Well, it’s August, and I’m as far away from home as I can be without leaving the peninsula. The temperature in the northwestern corner of Spain is about 20° cooler than where we live in the east, and for the first time in two months, I’m going to sleep comfortably without the air conditioning. That’s not particularly relevant for this issue; I’m just happy about it.
What you do need to know about Issue 29 of B&C is that it’s very good.
I’m never nervous to publish an author more than once. The truth is, many of the things that compelled me to publish a story by an author are often true of their other work. This month, two stories come from authors we’ve heard from before.
We open with “2 Flash Fictions” from the inimitable Mitchell Krockmalnik Grabois. He featured in our very first issue, and I’m always surprised with how much he does in such a short space. I learn something new about storytelling every time I read his work, and I find myself pondering what I’ve read for a good while afterwards.
Next up, Arlene Antoinette also returns to our pages with “West Indian Rum Chronicles Part One – Mother, Rum and Paul Muad’Dib Atreides.” This is much like her previous piece: weird and tender in all the right ways. And it comes with its own Tweet-destroying title. I mean, that’s 76 characters just for the title, and then I have to describe it, hashtag it, and link it! But after you read it, I think you’ll agree it’s all worth it.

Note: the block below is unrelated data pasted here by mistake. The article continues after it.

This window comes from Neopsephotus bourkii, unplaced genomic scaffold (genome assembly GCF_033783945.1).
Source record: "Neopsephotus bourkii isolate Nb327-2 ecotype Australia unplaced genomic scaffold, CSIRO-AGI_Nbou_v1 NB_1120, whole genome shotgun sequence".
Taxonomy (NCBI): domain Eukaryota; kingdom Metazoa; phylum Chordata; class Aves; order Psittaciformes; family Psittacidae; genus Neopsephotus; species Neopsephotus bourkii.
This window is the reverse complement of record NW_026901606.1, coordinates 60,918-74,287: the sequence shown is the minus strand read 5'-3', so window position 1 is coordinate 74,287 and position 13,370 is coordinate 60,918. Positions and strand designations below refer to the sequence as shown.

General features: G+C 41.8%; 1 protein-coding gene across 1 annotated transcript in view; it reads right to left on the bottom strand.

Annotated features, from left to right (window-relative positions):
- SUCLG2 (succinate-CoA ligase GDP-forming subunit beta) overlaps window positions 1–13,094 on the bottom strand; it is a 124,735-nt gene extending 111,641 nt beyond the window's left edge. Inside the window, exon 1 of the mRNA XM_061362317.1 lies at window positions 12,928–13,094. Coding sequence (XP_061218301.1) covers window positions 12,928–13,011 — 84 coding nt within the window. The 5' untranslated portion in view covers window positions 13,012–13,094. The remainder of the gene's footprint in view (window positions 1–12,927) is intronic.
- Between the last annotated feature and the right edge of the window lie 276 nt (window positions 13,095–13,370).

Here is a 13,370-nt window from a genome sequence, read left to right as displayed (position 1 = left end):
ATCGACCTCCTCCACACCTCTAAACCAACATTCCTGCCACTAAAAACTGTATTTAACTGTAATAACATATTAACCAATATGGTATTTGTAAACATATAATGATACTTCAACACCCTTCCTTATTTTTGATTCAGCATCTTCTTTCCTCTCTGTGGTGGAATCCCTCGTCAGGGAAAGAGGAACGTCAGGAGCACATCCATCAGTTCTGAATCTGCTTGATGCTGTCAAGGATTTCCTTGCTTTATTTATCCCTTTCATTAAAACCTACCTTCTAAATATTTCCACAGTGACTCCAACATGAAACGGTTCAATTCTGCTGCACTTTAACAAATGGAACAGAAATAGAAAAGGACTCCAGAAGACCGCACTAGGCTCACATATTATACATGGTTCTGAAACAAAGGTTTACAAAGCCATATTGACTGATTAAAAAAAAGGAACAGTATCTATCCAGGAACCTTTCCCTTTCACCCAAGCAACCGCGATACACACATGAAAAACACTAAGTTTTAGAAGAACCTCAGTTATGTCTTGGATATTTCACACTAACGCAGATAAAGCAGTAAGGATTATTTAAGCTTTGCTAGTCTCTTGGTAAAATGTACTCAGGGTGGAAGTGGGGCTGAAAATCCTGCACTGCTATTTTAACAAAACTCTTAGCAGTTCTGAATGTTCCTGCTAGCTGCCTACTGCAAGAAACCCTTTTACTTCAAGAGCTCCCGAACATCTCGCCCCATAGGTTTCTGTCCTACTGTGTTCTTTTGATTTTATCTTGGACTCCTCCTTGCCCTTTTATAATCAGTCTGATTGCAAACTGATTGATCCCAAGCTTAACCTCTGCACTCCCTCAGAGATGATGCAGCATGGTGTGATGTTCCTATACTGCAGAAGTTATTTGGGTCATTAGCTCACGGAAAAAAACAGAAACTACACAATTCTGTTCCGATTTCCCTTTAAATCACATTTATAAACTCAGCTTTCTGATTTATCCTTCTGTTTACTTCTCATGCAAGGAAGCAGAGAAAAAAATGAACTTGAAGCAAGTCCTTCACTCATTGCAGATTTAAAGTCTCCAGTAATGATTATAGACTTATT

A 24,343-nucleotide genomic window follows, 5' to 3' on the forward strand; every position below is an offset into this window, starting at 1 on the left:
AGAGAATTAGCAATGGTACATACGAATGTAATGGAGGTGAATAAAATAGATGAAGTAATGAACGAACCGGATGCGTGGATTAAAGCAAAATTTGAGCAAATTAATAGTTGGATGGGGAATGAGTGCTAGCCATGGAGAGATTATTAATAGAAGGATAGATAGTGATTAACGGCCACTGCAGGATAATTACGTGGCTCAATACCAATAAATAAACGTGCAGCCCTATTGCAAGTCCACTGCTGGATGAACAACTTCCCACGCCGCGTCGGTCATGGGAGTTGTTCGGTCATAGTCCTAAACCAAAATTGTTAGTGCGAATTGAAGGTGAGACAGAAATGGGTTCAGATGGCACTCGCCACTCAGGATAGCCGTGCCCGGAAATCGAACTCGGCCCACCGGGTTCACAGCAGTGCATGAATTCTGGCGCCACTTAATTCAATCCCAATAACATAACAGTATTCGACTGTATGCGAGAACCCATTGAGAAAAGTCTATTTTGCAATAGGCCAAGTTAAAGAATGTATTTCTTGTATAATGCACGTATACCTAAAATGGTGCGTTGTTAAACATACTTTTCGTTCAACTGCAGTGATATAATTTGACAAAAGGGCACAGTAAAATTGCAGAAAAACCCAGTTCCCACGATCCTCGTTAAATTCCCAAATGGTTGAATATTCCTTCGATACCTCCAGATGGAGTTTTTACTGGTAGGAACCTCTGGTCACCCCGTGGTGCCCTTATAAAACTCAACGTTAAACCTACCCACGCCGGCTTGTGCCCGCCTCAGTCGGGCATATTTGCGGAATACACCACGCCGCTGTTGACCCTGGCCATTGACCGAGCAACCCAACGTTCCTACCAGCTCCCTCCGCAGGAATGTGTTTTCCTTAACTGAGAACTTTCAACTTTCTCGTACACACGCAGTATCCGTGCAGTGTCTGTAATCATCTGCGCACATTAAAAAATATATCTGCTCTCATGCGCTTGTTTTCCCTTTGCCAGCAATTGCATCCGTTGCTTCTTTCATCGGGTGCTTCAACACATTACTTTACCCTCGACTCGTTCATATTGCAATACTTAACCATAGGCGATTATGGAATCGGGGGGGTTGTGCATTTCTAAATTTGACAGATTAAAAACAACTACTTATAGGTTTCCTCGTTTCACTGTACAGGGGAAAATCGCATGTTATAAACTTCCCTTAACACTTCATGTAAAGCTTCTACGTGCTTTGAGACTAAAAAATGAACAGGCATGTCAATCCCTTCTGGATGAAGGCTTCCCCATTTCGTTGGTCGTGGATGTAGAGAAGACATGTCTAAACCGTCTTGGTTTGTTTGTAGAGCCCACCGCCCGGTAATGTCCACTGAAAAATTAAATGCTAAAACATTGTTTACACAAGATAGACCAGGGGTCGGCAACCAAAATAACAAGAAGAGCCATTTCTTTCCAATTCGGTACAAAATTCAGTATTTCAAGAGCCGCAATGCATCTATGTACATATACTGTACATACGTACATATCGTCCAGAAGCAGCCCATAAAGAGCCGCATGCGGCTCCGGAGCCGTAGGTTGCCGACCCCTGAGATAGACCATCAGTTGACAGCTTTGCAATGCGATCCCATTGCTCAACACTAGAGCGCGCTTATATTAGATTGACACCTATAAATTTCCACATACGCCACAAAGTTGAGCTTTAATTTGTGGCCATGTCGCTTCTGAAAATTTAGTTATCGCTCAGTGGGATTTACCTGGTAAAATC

And finally, we have “Hey Hombre, Go Back Where You Belong,” by Alex de Cruz. This piece hit my submissions queue in mid-June. If you’re keeping track of these things, that was about a month before the president employed a strikingly similar phrase. I didn’t choose the piece in response to that incident. I chose it because I thought it told a story well, I thought it landed the ending, and it left me chewing on my own response to the evil of racism.
So, there you have it. I’m now returning to my vacation. If you have some down time this month, I recommend you find a hammock and an iced tea, and settle in for another fun issue of Bull & Cross.
Daniel R. Julian